Durability + Design
Follow us on Twitter Follow us on LinkedIn Like us on Facebook Follow us on Instagram Visit the TPC Store
Search the site

 

D+D News

Main News Page


Yellowstone Upgrades Crumbling Trails

Wednesday, October 19, 2016

More items for Maintenance + Renovation

Comment | More

Thousands of square feet of crumbling asphalt walkways throughout Yellowstone National Park in Wyoming have been replaced with porous concrete surfaces made from stone and recycled tires.

The park has the world’s largest concentration of geysers and thermal features, so the improvements promise to help reduce run-off and erosion in the eco-sensitive area.

Old Faithful
Jim Peaco / National Park Service

Yellowstone's new walkways create more natural water patterns that eventually replenish the Yellowstone Geyser Basin, where Old Faithful is located.

“Yellowstone is the world's first national park with nearly 150 years of balancing the protection of natural wonders and sharing them with visitors,” said Lynn Chan, a landscape architect for the National Park Service and lead on sustainability at Yellowstone National Park. “It is important to us to rehabilitate the park's walkways with materials that can help protect this sensitive environment yet still allow visitors to see and appreciate it.”

Porous Surface

According to a recent announcement, the project team recently installed a product called Flexi-Pave, developed by KBI Industries, for the trail system. The porous, durable and flexible surface allows the water from rain and snow to percolate through the walkway the way it would have done before the walkways were installed and in turn creates more natural water patterns that eventually replenish the Yellowstone Geyser Basin, which features Old Faithful, according to the project details.

path project
Screenshot / Michelin video

The new pathways are designed to evacuate up to 17.3 gallons of water per hour.

The material does not create significant storm-water runoff or leach pollutants into the soil, according to product information. It also does not break apart, which prevents material from ending up in geysers and hot springs.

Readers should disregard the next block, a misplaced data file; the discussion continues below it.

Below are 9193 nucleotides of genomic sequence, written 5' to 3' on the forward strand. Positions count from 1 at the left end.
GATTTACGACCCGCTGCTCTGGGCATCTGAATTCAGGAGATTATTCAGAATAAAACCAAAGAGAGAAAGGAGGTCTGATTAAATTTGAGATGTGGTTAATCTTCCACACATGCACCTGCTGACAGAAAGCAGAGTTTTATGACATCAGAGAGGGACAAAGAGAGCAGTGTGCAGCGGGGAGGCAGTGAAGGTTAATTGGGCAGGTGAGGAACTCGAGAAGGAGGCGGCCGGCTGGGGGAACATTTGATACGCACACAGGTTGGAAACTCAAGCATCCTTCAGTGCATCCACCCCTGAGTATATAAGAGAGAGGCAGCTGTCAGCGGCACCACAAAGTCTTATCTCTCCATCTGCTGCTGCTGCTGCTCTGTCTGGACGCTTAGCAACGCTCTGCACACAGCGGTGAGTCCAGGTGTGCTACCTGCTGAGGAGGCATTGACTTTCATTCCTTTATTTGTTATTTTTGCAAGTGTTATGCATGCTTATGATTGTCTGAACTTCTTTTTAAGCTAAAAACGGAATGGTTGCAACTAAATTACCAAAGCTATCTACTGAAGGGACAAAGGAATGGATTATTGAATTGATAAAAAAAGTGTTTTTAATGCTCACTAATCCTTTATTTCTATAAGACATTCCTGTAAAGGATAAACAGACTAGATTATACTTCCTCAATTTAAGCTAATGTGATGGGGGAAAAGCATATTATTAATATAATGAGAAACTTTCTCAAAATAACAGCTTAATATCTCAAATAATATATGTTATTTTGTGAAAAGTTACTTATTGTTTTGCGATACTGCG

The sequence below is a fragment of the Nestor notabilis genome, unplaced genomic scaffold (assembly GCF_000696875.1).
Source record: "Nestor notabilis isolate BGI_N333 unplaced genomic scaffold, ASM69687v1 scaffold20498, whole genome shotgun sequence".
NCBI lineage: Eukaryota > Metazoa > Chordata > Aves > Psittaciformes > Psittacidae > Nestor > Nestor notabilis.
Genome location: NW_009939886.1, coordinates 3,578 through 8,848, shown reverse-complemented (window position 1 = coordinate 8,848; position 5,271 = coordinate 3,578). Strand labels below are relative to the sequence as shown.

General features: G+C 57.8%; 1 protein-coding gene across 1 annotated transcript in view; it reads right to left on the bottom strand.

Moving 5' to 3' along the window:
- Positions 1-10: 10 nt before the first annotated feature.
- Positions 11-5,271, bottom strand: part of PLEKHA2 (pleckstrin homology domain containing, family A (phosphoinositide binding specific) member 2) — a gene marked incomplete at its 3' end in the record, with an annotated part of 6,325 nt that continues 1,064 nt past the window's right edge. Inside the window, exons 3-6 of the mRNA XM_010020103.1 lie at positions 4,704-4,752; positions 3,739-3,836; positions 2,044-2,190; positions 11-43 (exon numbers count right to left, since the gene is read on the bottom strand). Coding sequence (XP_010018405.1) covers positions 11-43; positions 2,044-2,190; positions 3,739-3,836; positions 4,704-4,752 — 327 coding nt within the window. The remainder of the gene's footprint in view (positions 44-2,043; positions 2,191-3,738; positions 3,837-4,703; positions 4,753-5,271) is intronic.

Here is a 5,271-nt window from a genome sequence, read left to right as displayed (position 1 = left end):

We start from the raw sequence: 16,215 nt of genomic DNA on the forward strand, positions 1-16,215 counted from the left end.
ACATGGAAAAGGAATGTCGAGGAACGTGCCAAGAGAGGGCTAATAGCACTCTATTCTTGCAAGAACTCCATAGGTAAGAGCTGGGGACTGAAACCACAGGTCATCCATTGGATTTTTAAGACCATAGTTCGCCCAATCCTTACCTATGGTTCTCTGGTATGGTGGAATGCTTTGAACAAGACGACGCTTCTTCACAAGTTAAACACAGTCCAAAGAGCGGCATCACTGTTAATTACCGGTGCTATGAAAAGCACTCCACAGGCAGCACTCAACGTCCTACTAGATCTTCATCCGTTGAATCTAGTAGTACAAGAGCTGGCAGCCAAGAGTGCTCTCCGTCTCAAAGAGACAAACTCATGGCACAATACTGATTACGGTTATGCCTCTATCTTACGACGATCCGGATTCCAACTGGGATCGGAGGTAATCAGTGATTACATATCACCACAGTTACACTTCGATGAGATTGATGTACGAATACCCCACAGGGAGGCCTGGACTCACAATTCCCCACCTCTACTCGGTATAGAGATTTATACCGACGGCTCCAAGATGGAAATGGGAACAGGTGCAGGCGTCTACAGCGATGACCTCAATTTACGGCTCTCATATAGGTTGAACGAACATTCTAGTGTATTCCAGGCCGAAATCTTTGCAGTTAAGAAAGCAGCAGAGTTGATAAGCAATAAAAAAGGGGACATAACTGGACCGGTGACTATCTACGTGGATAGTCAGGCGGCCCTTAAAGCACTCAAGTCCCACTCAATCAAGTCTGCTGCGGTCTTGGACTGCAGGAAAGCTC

Flexi-Pave is made of rubber granules and stone held together by a polymer binding agent that is inert when cured, according to its manufacturer. Its open-pore design enables fast evacuation of up to 4,000 cubic inches (17.3 gallons) of water per hour, the company says.

Donated Tires

Tire manufacturer Michelin also served as a partner on the project. Hundreds of tires that Michelin had previously donated for park vehicles were used to help create thousands of square feet of the trails.

The company descirbes the project in this short video.

“This project represents the model for collaboration between public and private organizations,” said Jeff Augustin, vice president of external partnerships at Yellowstone Park Foundation. “We hope that this eco-friendly park walkway will inspire other similar projects that help preserve natural systems.”

In 1872, Yellowstone National Park was established as the United States' first national park and is the world's first national park. Yellowstone hosts around 4 million visitors each year.

   

Tagged categories: concrete; Environmentally friendly; Landscape architects; National Park Service; Permeability; Recycled building materials

Comment from Dick Piper, (10/19/2016, 12:46 PM)

If it is as good as it sounds, it should be used extensively to reduce storm water runoff.


Comment from Tom Schwerdt, (10/20/2016, 8:40 AM)

Porous pavements can be quite good for low-stress areas like pathways and parking lots. They have durability issues on regular roads. The closest we currently have in widespread deployment is "porous friction course" where the top ~1.5" is porous. It's primarily used to improve driver visibility. Random example from a quick web search: https://www.youtube.com/watch?v=Gxab5vdpLxE


Comment from john schultz, (10/20/2016, 9:13 AM)

Won't the porosity lead to subsidence issues? If the water puddles on this it will create a drain effect and washout the soil underneath. Look here for more a better description https://www.youtube.com/watch?v=9YLZkW3nkAw but it doesn't address long-term benefits over traditional paving


Comment from Tom Schwerdt, (10/21/2016, 8:05 AM)

Yep. I would expect washouts from fully permeable pavement laid directly on soil.


Comment Join the Conversation:

Sign in to our community to add your comments.

 
 
 

Technology Publishing Co., 1501 Reedsdale Street, Suite 2008, Pittsburgh, PA 15233

TEL 1-412-431-8300  • FAX  1-412-431-5428  •  EMAIL webmaster@durabilityanddesign.com


The Technology Publishing Network

Durability + Design PaintSquare the Journal of Protective Coatings & Linings Paint BidTracker

 

© Copyright 2012-2018, Technology Publishing Co., All rights reserved